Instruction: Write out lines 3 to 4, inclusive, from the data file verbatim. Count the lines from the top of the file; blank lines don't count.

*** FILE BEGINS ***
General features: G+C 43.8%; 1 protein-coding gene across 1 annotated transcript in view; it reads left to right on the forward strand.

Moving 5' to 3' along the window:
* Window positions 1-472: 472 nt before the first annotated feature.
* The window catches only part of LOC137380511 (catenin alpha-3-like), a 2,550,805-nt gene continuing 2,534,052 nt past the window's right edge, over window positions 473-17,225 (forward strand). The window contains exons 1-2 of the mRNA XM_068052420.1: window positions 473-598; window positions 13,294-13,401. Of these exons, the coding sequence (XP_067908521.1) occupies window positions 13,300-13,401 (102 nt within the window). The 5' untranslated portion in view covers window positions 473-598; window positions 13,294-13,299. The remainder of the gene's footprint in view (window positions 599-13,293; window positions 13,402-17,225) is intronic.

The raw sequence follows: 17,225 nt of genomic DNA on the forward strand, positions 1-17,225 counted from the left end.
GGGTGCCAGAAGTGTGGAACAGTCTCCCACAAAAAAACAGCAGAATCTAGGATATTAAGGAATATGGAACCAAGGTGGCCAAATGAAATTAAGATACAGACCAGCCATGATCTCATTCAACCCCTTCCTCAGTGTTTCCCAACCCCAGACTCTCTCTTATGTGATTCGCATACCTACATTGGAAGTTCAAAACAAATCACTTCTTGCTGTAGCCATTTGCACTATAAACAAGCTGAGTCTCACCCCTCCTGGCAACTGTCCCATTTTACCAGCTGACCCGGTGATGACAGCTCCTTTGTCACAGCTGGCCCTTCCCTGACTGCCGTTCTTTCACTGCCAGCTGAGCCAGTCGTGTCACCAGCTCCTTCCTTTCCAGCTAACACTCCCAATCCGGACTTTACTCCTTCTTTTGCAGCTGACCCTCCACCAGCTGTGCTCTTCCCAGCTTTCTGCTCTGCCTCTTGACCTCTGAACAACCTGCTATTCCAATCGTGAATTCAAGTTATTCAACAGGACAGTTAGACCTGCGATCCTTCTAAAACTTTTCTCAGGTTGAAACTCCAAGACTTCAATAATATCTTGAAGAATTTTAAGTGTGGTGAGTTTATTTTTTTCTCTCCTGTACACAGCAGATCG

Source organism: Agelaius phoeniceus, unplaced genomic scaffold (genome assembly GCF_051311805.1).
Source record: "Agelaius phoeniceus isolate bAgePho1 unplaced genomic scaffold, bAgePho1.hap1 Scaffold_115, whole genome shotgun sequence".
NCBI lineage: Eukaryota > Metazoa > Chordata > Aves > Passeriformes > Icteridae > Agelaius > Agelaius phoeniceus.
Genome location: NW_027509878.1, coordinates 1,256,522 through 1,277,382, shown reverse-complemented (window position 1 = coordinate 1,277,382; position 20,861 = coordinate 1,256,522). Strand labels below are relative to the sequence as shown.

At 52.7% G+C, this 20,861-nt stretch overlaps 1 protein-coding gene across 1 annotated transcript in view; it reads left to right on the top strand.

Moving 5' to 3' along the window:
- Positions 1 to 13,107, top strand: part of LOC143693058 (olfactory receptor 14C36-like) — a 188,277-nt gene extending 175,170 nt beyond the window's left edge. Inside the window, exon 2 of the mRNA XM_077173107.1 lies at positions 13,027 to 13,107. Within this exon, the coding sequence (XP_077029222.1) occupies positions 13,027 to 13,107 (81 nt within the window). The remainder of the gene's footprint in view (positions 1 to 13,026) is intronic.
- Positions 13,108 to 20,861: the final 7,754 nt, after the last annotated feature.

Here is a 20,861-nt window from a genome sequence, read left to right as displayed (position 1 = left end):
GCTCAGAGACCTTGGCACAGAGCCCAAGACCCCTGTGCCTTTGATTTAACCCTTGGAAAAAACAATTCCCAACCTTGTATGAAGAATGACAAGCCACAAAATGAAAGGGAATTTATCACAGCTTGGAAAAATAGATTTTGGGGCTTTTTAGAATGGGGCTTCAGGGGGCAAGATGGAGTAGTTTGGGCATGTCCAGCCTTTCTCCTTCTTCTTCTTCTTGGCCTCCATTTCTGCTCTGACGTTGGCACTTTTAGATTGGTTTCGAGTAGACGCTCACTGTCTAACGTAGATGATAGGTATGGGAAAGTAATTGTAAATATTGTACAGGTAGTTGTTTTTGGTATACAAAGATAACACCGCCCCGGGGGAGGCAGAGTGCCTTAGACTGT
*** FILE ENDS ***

* Window positions 1-472: 472 nt before the first annotated feature.
* The window catches only part of LOC137380511 (catenin alpha-3-like), a 2,550,805-nt gene continuing 2,534,052 nt past the window's right edge, over window positions 473-17,225 (forward strand). The window contains exons 1-2 of the mRNA XM_068052420.1: window positions 473-598; window positions 13,294-13,401. Of these exons, the coding sequence (XP_067908521.1) occupies window positions 13,300-13,401 (102 nt within the window). The 5' untranslated portion in view covers window positions 473-598; window positions 13,294-13,299. The remainder of the gene's footprint in view (window positions 599-13,293; window positions 13,402-17,225) is intronic.